Pixie came to the San Jose Animal Care Center with a broken radius and ulna on her right front leg. The veterinarians gave her medications to relieve the pain from her injury and took x-rays of her injured leg.
Fortunately, the fractured bones weren’t displaced from each other, and we predicted that she would be able to make a full-recovery if the leg was kept in a splint for the eight weeks it would likely take to heal.
Unfortunately, in a municipal animal shelter with a high intake, we are unable to keep animals in our care for long periods of time, so we depend on our partnered agencies and animal rescues to take animals (like Pixie) from us to provide the time and care needed to bring them back to health. Oftentimes, we will provide financial support to these organizations for fixable problems so as to facilitate this process. If no rescues or partner agencies show interest by a deadline (which is easily extended), the animals may be euthanized.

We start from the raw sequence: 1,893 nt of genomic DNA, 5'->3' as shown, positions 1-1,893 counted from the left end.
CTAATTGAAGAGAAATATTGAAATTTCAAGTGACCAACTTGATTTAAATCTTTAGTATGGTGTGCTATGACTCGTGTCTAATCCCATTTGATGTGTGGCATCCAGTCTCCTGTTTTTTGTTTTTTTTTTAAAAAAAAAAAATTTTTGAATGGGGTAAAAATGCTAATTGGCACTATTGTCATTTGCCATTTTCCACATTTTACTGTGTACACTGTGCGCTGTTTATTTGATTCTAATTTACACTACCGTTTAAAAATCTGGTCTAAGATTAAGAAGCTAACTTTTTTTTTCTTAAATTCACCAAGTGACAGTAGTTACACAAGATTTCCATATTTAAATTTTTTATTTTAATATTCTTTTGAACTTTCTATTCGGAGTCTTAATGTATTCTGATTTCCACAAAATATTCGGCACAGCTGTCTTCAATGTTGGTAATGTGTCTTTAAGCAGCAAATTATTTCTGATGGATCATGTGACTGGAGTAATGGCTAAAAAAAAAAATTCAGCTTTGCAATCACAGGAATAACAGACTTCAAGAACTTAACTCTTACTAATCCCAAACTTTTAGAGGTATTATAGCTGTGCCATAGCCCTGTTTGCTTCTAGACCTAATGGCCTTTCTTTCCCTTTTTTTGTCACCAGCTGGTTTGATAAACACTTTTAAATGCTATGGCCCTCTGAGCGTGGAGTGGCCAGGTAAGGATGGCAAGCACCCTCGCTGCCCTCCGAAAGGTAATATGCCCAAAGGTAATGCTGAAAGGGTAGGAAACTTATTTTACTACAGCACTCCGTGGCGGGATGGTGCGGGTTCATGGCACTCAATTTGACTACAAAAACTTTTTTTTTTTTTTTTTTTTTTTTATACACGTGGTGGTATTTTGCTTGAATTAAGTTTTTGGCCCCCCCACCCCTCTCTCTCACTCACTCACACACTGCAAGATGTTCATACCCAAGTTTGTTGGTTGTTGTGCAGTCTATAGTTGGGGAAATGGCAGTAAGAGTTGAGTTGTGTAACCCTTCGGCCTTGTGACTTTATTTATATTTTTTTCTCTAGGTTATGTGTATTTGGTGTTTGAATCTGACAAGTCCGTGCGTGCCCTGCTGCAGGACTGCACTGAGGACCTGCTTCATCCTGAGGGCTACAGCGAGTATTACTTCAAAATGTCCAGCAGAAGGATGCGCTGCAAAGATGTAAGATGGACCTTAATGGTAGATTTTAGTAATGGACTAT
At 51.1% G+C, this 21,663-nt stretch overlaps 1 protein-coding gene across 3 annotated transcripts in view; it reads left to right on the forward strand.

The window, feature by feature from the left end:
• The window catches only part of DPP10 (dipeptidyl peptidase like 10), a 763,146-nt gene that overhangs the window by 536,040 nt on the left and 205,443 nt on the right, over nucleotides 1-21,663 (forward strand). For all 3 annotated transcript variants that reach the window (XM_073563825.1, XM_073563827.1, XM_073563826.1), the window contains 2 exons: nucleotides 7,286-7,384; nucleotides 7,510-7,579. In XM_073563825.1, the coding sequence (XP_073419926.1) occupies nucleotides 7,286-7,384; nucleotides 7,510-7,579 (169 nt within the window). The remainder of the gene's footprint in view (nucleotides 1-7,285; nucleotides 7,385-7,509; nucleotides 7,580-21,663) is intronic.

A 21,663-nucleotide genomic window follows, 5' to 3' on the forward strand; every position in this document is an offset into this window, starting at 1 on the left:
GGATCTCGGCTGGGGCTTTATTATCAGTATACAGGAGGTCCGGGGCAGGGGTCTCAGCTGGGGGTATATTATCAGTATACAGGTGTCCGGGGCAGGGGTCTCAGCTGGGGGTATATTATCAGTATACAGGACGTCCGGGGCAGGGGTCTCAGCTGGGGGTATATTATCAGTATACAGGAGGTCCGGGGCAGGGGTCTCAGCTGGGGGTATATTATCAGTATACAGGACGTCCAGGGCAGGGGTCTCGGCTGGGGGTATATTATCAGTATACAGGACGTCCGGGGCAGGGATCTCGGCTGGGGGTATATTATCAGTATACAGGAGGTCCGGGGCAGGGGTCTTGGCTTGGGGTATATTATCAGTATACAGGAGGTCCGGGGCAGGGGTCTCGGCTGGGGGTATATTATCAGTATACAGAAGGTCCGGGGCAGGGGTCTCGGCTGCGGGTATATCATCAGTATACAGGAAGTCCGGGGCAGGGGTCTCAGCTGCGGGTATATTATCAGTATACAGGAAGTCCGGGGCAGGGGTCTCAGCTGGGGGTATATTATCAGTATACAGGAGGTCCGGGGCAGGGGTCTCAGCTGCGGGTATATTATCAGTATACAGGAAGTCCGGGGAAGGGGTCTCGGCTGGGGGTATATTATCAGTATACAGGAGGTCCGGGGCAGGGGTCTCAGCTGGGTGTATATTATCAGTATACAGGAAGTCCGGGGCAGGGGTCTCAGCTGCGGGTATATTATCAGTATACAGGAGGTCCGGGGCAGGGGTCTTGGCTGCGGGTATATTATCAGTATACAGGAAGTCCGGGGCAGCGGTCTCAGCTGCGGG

With Pixie, the shelter reached out to rescue organizations, yet no one was interested in the adorable tan chihuahua. Sadly chihuahuas are all too common in shelter environments, and consequently, they may be overlooked.
While Pixie was in the shelter, she showed no interest in people. She seemed very timid despite my best efforts to win her over. When her rescue deadline date arrived, I went in to examine her as per usual and she was a completely different dog. She was at the front of her kennel, eagerly soliciting my attention.
I was so happy to see that Pixie had turned a corner, but when I looked at her records on the computer, I was surprised that no rescue showed interest in her.
Given the transformation she had made, I was determined to reach out and ensure she was rescued. I went back to her kennel and took the following video of her.